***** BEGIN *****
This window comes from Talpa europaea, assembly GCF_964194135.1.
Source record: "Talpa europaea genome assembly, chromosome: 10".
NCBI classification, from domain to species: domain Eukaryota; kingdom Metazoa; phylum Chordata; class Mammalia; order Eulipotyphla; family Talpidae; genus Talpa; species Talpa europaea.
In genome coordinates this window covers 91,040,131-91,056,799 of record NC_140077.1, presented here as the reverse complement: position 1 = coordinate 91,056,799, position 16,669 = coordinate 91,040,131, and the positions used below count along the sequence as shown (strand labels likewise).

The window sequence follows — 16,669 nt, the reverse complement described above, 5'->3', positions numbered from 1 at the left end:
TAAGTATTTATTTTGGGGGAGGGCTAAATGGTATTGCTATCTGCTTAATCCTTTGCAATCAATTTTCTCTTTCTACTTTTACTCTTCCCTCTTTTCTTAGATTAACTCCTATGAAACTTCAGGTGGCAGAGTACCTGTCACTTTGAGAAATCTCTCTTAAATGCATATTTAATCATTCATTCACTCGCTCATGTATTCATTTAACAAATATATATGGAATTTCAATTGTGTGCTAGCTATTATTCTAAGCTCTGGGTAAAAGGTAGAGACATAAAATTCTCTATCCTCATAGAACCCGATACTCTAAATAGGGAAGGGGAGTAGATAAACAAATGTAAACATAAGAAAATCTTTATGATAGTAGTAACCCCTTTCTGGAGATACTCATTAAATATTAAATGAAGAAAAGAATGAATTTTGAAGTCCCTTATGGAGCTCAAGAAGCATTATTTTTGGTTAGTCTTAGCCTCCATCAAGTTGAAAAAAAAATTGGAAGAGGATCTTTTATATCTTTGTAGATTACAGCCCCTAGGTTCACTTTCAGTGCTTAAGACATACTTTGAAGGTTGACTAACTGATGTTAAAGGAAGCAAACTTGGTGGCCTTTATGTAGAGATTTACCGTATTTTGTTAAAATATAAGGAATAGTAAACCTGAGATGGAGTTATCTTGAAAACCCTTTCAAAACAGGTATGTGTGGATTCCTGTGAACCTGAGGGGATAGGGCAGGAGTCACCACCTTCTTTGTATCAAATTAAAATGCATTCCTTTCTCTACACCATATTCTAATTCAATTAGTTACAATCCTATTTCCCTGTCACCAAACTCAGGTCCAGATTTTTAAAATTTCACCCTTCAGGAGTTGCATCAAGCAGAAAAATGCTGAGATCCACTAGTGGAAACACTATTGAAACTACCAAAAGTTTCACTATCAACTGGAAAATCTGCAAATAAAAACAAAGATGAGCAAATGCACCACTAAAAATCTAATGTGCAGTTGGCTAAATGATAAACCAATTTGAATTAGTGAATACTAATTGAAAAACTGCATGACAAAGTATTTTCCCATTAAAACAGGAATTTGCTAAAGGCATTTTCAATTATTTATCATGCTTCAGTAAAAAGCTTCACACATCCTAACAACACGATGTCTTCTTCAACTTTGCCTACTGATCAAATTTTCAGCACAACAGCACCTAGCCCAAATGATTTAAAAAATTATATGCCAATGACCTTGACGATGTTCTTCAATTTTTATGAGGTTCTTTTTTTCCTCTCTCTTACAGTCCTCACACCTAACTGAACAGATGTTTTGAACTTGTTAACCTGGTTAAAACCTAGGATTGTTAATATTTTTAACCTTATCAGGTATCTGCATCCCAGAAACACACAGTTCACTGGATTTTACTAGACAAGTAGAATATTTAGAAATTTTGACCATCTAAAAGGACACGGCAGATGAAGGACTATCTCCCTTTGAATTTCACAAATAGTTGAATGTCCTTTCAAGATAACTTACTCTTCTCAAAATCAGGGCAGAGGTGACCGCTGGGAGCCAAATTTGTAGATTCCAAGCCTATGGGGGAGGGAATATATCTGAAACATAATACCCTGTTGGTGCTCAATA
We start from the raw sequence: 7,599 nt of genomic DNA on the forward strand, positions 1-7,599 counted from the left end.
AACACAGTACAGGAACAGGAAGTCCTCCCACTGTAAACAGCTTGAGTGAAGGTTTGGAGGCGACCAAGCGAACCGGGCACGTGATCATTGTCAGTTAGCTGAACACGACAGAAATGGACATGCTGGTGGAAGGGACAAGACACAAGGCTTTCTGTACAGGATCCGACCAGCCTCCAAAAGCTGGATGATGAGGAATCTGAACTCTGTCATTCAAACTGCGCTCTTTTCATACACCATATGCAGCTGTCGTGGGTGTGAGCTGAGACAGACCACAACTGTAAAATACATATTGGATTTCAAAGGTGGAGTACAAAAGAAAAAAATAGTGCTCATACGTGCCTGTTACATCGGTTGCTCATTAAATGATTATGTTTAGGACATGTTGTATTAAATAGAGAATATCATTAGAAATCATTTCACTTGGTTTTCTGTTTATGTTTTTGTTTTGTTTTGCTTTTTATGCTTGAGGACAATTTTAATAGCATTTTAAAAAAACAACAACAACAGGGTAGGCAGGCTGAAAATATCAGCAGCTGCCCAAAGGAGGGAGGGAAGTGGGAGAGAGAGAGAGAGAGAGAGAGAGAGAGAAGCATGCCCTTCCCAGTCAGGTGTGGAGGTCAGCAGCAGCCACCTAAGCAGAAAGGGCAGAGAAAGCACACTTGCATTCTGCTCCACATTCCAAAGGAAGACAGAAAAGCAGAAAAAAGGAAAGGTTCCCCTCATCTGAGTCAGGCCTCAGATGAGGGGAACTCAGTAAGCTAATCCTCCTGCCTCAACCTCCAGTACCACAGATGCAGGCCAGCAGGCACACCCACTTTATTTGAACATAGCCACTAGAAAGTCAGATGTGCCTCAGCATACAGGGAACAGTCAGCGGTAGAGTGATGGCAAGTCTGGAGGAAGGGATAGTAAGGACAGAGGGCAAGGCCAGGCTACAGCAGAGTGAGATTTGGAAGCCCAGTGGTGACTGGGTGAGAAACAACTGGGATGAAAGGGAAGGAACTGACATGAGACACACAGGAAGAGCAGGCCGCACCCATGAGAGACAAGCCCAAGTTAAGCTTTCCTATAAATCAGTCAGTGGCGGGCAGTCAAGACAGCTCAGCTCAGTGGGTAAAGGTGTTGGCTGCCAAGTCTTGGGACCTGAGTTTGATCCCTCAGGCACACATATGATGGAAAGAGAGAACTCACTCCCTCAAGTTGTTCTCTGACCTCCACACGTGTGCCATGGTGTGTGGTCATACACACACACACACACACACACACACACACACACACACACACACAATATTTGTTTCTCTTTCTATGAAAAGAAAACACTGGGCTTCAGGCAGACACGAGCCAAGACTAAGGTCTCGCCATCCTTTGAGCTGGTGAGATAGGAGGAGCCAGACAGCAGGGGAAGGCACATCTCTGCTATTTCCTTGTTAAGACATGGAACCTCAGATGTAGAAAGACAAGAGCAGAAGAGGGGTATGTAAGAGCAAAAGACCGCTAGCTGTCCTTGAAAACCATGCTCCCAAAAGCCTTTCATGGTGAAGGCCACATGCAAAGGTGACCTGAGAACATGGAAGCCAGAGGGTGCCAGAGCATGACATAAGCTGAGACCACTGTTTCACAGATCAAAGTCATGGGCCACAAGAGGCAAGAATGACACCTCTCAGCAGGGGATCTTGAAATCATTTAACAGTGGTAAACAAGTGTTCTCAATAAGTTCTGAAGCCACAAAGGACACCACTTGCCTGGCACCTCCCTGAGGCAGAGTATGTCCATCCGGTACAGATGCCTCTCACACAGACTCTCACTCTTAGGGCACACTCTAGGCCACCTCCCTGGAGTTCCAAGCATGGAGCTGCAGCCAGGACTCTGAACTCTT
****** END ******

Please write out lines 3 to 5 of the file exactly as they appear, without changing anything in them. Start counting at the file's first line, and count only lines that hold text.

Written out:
NCBI classification, from domain to species: domain Eukaryota; kingdom Metazoa; phylum Chordata; class Mammalia; order Eulipotyphla; family Talpidae; genus Talpa; species Talpa europaea.
In genome coordinates this window covers 91,040,131-91,056,799 of record NC_140077.1, presented here as the reverse complement: position 1 = coordinate 91,056,799, position 16,669 = coordinate 91,040,131, and the positions used below count along the sequence as shown (strand labels likewise).

The window sequence follows — 16,669 nt, the reverse complement described above, 5'->3', positions numbered from 1 at the left end: